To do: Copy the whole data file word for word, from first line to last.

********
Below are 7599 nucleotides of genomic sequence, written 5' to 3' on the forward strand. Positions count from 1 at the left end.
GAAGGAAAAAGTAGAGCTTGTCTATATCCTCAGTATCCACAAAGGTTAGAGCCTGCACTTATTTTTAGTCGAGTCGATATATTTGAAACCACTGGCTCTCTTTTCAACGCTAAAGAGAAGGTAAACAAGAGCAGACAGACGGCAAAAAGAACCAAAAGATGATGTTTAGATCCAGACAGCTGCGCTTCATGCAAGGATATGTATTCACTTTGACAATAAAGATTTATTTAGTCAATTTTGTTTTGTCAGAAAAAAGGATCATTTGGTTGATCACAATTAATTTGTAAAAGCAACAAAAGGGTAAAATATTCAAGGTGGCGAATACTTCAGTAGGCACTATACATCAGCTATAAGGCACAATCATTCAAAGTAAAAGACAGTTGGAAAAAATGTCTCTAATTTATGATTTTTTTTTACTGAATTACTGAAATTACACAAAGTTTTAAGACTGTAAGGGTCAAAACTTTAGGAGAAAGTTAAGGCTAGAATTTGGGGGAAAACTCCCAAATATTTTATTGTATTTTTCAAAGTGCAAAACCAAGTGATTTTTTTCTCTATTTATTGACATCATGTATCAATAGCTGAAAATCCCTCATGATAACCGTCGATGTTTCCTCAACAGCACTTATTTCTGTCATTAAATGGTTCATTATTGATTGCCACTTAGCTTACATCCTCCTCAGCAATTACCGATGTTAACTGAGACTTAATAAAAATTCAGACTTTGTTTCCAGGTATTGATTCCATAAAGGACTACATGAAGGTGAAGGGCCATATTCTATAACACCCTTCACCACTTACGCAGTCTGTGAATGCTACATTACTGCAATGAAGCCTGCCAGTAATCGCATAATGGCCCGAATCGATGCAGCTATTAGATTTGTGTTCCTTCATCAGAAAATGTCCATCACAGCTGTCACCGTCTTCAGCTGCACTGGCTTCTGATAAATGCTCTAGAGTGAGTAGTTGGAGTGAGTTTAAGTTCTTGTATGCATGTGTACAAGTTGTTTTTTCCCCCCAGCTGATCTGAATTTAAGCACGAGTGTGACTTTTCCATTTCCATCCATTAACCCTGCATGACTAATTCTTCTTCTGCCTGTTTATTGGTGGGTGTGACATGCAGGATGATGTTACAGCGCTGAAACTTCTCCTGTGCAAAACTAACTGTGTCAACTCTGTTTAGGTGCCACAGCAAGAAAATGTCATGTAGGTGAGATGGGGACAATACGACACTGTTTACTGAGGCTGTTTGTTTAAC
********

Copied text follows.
Below are 7599 nucleotides of genomic sequence, written 5' to 3' on the forward strand. Positions count from 1 at the left end.
GAAGGAAAAAGTAGAGCTTGTCTATATCCTCAGTATCCACAAAGGTTAGAGCCTGCACTTATTTTTAGTCGAGTCGATATATTTGAAACCACTGGCTCTCTTTTCAACGCTAAAGAGAAGGTAAACAAGAGCAGACAGACGGCAAAAAGAACCAAAAGATGATGTTTAGATCCAGACAGCTGCGCTTCATGCAAGGATATGTATTCACTTTGACAATAAAGATTTATTTAGTCAATTTTGTTTTGTCAGAAAAAAGGATCATTTGGTTGATCACAATTAATTTGTAAAAGCAACAAAAGGGTAAAATATTCAAGGTGGCGAATACTTCAGTAGGCACTATACATCAGCTATAAGGCACAATCATTCAAAGTAAAAGACAGTTGGAAAAAATGTCTCTAATTTATGATTTTTTTTTACTGAATTACTGAAATTACACAAAGTTTTAAGACTGTAAGGGTCAAAACTTTAGGAGAAAGTTAAGGCTAGAATTTGGGGGAAAACTCCCAAATATTTTATTGTATTTTTCAAAGTGCAAAACCAAGTGATTTTTTTCTCTATTTATTGACATCATGTATCAATAGCTGAAAATCCCTCATGATAACCGTCGATGTTTCCTCAACAGCACTTATTTCTGTCATTAAATGGTTCATTATTGATTGCCACTTAGCTTACATCCTCCTCAGCAATTACCGATGTTAACTGAGACTTAATAAAAATTCAGACTTTGTTTCCAGGTATTGATTCCATAAAGGACTACATGAAGGTGAAGGGCCATATTCTATAACACCCTTCACCACTTACGCAGTCTGTGAATGCTACATTACTGCAATGAAGCCTGCCAGTAATCGCATAATGGCCCGAATCGATGCAGCTATTAGATTTGTGTTCCTTCATCAGAAAATGTCCATCACAGCTGTCACCGTCTTCAGCTGCACTGGCTTCTGATAAATGCTCTAGAGTGAGTAGTTGGAGTGAGTTTAAGTTCTTGTATGCATGTGTACAAGTTGTTTTTTCCCCCCAGCTGATCTGAATTTAAGCACGAGTGTGACTTTTCCATTTCCATCCATTAACCCTGCATGACTAATTCTTCTTCTGCCTGTTTATTGGTGGGTGTGACATGCAGGATGATGTTACAGCGCTGAAACTTCTCCTGTGCAAAACTAACTGTGTCAACTCTGTTTAGGTGCCACAGCAAGAAAATGTCATGTAGGTGAGATGGGGACAATACGACACTGTTTACTGAGGCTGTTTGTTTAAC